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on March 14, 2012
Like all of the other, "The Night Before.." books, this book features an easy-to-read rhyme based loosely on The Night Before Christmas. In this story, a child attends a day amp and despite initial reluctance, enjoys camp by the conclusion. We have most of the other "night before" books, and purchased this one as a cutesy way to read to our 9 year old as he went off to camp. Obviously, it is intended for a younger audience, but our nine year old found very silly to think we purchased him a picture book! Lots of laughs! And since he has four younger brothers and sisters, this book will get a ton of use!
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on March 16, 2016
Natasha Wings’s “The Night Before Summer Camp” tells a friendly story about a boy named Rick who is not interested in going to summer camp. His mother pushes him to attend and finally with a few words of persuasion Rick decides to go. During the camp, Rick becomes worried that he will be lonely, he starts to miss his mom, asks to go home, and gets very nervous. However, after meeting a friend during lunchtime he becomes more comfortable with the camp. Through out the course of the book a sense of interest becomes more and more present. Wings uses similes, personification, rhyme, and imagery to get the reader more interested in the storyline. Similar to “The Night Before Christmas” by Clement Clarke Moore, an allusion is created as the beginning of the book is told with the same sequence and format.
The similes used in “The Night Before Summer Camp” depict a sense of humor and uniqueness that is coming from the author. For example on page 15 Wings writes, ‘”Kick your feet! Move your arms! Place your face in the water! Excellent, Rick! You swim like an otter.”’ This quote brings to show the exaggeration of how well Rick is swimming since he is clearly described as swimming like an otter. This quote also signifies humor because he is compared to an animal based on his actions, which can be appealing to children who especially own animals.
Wings frequently uses rhyme through out the book. The rhyme she uses creates an even flow of balance between the sentences and illustrations. For example on page 21 Wings writes, “Their eyes-how they twinkled! Their bobtails so twitchy! Their legs were so slender, while Rick’s were so itchy!” This quote presents words such as twinkled, twitchy, slender, and itchy to signify what is going on. The diction fits perfectly together with clear sense and the pictures signify a clear idea of the words used. This makes reading simple and understanding for children, like my 8 year old sister. She found that the sentence was understandable and unquestionable to what the author may have been trying to signify.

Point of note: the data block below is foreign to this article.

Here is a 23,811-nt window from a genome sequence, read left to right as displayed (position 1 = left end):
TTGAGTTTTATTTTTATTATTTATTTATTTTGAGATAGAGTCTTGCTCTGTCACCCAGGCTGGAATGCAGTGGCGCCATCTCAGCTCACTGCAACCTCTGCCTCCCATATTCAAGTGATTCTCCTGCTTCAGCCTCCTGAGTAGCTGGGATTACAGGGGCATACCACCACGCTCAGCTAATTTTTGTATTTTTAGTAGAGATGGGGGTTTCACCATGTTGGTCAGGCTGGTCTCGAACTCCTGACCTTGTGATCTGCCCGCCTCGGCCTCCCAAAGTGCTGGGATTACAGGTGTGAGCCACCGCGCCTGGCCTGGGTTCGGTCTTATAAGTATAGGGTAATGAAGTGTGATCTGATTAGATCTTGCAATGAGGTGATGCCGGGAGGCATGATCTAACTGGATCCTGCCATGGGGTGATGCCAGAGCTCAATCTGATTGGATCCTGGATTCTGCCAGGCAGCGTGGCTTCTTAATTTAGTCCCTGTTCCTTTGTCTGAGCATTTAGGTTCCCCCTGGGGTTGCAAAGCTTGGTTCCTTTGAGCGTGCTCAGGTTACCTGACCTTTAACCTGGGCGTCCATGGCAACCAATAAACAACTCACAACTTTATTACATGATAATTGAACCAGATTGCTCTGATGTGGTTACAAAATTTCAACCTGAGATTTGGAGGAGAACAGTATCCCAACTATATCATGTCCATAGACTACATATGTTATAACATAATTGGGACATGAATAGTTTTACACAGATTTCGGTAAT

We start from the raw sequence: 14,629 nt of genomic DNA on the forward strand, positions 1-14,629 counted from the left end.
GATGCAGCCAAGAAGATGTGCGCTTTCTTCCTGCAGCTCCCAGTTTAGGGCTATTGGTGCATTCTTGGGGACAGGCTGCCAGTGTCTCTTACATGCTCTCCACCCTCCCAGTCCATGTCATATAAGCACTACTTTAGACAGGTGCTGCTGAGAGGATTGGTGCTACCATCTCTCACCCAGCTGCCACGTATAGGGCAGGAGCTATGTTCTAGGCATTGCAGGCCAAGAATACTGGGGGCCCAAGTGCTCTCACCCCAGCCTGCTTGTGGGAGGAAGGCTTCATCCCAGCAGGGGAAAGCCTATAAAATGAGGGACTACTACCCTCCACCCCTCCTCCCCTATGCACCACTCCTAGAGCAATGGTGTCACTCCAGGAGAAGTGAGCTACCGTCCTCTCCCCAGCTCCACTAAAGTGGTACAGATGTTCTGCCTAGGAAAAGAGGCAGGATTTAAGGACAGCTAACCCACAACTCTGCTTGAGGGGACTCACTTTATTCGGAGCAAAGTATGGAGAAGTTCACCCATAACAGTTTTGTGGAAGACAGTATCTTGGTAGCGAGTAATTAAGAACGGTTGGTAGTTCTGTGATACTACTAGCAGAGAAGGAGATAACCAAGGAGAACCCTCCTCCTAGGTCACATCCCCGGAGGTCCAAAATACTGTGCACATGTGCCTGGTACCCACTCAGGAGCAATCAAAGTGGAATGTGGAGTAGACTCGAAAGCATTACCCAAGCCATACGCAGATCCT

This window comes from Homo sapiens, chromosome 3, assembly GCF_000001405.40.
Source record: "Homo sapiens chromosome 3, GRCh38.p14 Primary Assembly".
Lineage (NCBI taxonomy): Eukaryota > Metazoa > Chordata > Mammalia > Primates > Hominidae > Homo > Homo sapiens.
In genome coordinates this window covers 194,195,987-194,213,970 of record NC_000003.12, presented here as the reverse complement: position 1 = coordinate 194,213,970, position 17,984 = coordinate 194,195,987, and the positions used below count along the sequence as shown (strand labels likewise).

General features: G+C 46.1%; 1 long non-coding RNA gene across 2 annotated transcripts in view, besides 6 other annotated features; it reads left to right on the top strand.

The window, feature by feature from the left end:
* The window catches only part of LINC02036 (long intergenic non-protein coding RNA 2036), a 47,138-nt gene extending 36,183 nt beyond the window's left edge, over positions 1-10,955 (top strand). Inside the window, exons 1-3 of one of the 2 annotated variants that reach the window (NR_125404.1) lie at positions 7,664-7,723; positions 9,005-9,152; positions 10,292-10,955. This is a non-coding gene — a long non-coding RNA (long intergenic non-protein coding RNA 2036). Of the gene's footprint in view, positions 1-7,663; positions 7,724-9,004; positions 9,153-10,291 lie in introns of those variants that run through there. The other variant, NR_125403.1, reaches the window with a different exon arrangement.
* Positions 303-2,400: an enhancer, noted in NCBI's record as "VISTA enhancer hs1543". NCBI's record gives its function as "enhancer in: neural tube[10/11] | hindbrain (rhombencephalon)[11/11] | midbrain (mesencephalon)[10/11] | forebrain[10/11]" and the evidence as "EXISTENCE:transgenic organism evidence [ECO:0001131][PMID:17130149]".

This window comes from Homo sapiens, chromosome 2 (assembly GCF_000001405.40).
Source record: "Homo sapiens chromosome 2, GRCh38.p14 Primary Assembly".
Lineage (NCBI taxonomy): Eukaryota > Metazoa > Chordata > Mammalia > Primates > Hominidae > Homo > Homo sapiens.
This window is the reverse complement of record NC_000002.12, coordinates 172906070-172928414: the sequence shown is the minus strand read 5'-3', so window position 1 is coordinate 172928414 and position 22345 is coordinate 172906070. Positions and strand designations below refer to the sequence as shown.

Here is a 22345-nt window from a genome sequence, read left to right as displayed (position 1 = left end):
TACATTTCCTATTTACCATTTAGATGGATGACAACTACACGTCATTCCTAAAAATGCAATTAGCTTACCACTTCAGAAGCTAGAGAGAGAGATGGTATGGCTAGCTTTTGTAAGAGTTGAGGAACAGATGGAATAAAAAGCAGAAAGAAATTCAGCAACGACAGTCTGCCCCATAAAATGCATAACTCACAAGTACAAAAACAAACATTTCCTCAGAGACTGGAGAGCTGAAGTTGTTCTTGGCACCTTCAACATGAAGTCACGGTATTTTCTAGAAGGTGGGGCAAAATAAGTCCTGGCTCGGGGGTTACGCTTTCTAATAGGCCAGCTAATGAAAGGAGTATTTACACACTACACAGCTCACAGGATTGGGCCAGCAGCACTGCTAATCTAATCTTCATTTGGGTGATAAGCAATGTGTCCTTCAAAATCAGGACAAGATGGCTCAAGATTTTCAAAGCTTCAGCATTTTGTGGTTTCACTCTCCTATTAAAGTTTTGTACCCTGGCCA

Wings uses personification through out the book and this literary device forms interest and a unique sense of creativity to the storyline. On page 24 Wings writes, ‘”Kim smiled and said, “Hey little Cub. I’m nervous, just like you. This is my very first job. I’m away from home, too. Last night I tossed and turned in my bed. I couldn’t get the jitters out of my head!” This quote shows how the camp counselor, Kim, describes Rick as a cub in reference to his size and age. What is very intriguing about this sentence is how honest and friendly Kim approaches Rick. This is suitable for children who may be leaving far away from their parents and home for a weekend trip. The sentence is very raw, connective, and realistic and the book may serve as comfort to what a child may be going through when they do leave home for whatever reason.
The imagery found in this book is interesting and realistic. These two factors play an important role in children’s literature. Since children are sensitive creatures, finding a book where the child is able to connect with the characters and place themselves in the storyline truly makes a book captivating. Wings is realistic on how she ascribed Rick to be. She uses child friendly ideas as she explains how Rick is worried, how much he misses his mom, how lonely he feels, and finally how much he enjoys swimming and dancing. These details place an emphasis on thought and interest for the reader.
The font used in this book is very clear to the reader. It’s bold and black and it does not take away attention from the illustrations. This brings me to my next point, the illustrations. The pictures are very suitable with the sentences. They flow right in and the colors are gender neutral. Slight tints of purple, pink, blue, and green are used. The content is well written and favors to an audience of children who may need a book to keep them satisfied and comfortable if they are leaving home. It can also serve as a realistic and connective storyline about a boy who overcomes his worries with happiness in the end.